The Norwood Cooperative’s Silvia Salazar, second from right, sits among young residents, from left, Edwin Marcelo, Nizar Ghoumari, Alex Lopez and Anai Marcelo.
Silvia Salazar didn’t expect tenant organizing to change her life. She just wanted to rid her decaying apartment complex of bedbugs, black mold and rats. The 36-year-old ended up empowering her neighbors to advocate for themselves and, ultimately, become proud owners of their own building.
For years, Salazar’s calls and letters to the management company of her 1930s-era Logan Circle building went unanswered. In October 2005, she decided to take action. She met with a handful of renters in the laundry room to discuss their home’s flaws.
Over the next six years, the group formed a tenant association and waged a legal battle to purchase their seven-story, 84-unit building, now the Norwood Cooperative (1417 N St. NW).
Salazar and her neighbors were able to buy their homes because of D.C.’s Tenant Opportunity to Purchase Act, or TOPA.
The hardest part of the TOPA process, says Salazar, now co-president of Norwood’s cooperative board, was persuading the tenants to organize. Even communication was a hurdle in a building whose residents speak English, Spanish, a native Guatemalan dialect and Arabic.
By purchasing the building in July 2011, she says, Norwood helped preserve affordable housing in a neighborhood where luxury apartments are becoming the norm.
“When a building goes up for sale in D.C., there’s a risk and an opportunity,” says Farah Fossé of the Latino Economic Development Center, who helps tenants through the TOPA process. “If tenants do nothing, the new owner could try to get rid of affordability.”
TOPA gives tenants the right to turn their building into a resident-owned cooperative or condo. Or tenants could partner with a third-party management firm to become partial owners and keep the building as a rental, or work with that firm to convert it to a co-op or condo. A third option: Tenants can choose a third-party firm to buy the building and rent it to them with a contract stipulating improvements and stable rent.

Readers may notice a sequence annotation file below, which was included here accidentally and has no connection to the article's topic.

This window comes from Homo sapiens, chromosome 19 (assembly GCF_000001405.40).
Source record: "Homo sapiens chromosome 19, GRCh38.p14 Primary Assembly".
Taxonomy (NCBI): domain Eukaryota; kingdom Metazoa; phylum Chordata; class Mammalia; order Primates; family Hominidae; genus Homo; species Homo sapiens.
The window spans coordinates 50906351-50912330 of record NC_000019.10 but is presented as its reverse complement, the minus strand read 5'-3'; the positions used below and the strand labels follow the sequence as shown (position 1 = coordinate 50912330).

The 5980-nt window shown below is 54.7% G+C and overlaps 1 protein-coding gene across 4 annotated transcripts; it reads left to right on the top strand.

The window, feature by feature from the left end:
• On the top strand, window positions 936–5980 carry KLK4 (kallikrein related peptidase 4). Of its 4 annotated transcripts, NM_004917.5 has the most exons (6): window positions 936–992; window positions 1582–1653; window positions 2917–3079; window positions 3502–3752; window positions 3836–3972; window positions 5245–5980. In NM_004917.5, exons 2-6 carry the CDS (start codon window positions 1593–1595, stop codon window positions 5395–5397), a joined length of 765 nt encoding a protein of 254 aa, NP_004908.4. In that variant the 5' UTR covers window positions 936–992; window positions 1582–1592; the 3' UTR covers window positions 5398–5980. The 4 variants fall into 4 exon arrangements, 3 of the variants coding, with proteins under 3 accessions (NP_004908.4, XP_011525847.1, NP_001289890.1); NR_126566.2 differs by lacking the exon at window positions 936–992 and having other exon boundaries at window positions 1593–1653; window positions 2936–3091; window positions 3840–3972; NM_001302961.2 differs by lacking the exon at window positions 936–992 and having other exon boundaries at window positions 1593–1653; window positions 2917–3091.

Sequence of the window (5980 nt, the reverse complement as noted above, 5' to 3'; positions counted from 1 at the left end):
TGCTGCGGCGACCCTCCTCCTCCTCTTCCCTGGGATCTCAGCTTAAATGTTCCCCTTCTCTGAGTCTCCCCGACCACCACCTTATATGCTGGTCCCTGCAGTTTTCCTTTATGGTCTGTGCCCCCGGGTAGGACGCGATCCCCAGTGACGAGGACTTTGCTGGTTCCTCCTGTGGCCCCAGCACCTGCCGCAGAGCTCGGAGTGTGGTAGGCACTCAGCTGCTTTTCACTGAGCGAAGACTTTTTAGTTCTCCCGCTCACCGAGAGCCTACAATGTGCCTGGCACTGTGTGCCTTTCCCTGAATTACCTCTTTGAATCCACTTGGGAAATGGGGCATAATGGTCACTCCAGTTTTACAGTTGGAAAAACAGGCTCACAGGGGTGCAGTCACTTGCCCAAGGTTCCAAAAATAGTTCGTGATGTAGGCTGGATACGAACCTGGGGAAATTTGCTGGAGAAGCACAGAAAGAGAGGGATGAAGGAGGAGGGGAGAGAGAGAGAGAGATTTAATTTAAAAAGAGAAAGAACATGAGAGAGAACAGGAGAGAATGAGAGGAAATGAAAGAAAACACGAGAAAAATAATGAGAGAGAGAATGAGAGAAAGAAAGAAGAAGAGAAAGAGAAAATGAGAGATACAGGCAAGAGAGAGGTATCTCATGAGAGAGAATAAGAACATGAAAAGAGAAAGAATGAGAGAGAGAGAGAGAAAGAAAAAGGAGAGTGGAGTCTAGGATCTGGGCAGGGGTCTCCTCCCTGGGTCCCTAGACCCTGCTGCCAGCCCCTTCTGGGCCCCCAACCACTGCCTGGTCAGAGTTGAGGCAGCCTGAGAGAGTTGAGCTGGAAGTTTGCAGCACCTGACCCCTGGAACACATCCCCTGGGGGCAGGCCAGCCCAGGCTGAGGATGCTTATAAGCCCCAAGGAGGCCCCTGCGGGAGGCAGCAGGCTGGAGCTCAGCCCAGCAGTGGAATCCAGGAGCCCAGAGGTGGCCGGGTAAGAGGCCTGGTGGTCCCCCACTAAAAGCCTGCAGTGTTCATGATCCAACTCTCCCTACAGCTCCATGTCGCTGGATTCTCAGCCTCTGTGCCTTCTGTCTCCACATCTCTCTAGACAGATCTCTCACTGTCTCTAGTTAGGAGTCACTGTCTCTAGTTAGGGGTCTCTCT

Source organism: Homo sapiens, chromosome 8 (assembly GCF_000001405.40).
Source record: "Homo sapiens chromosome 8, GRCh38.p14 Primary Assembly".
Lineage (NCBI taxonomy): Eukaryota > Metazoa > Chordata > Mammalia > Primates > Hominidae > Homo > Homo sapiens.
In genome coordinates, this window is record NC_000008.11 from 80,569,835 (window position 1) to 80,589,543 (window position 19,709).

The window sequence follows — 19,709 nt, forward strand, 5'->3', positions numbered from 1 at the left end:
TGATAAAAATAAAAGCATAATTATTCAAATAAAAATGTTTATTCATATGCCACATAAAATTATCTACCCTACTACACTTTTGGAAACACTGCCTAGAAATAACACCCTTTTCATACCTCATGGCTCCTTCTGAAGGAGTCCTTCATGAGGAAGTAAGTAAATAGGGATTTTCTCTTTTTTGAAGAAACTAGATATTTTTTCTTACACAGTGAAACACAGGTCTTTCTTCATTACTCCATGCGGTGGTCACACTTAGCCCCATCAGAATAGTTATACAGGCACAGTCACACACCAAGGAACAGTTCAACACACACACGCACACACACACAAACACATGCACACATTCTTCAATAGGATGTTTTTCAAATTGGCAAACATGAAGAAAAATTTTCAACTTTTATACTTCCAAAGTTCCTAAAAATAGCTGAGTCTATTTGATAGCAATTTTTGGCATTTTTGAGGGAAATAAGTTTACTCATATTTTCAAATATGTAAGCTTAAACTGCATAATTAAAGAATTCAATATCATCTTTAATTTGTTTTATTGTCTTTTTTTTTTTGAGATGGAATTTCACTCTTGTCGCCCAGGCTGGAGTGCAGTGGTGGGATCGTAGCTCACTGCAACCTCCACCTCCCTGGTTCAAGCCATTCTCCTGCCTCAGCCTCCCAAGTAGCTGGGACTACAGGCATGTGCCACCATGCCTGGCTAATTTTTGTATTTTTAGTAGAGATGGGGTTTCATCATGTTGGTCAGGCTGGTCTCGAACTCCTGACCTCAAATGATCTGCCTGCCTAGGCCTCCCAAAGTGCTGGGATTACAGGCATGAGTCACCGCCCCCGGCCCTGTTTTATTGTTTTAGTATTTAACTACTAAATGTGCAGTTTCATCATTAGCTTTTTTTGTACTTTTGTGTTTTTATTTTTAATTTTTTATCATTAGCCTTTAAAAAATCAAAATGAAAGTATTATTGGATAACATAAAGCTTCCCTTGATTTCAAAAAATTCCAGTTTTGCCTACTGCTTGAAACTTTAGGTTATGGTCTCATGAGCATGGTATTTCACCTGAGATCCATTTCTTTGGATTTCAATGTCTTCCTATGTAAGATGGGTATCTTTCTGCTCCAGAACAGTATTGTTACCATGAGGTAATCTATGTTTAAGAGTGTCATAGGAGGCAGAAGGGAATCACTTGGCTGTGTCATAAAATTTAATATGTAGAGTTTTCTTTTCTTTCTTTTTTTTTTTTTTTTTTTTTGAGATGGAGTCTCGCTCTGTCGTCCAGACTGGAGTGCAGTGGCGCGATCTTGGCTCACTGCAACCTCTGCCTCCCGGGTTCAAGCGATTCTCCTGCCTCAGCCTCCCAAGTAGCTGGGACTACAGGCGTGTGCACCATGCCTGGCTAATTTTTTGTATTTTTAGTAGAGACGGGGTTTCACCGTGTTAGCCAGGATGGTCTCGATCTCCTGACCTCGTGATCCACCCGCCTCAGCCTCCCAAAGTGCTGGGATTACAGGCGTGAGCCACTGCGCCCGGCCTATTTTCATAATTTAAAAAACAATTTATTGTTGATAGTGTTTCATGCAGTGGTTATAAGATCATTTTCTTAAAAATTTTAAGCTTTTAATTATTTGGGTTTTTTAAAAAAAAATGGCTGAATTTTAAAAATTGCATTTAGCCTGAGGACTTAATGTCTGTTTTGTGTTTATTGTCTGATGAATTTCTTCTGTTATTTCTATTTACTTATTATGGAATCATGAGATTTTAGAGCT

The Norwood tenants chose the first option but couldn’t afford the building’s $9.7 million price tag, so they got a loan from the D.C. Department of Housing and Community Development.
Today, conditions are improving. The cooperative has hired an exterminator, nicknamed “The King Rat Killer.” They’ve contracted with an architectural firm to deal with fixing water leaks and upgrading the 80-year-old elevator. They’re also raising $4 million to rehabilitate the building and add a child care center.
Across town at Capitol Park Towers (301 G St. SW), which went up for sale in March, tenants are in the midst of their own TOPA process.
Arlena Chaney, president of the New Capitol Park Towers Tenant Association, describes the process as “exhilarating and exhausting.” A major challenge is the strict time frames tenant associations must abide by to register with the city.
Despite the challenges, Chaney says TOPA offers the “opportunity of a lifetime to purchase your own building or to have a say-so in the direction of your building.”
Likewise, Salazar says that if Norwood can succeed with the TOPA process, anyone can. “In a building that has had as many maintenance issues as us, where we speak many languages, the fact that we could organize and get around to doing it shows that it’s possible in any building in D.C.” REBECCA KERN (FOR EXPRESS)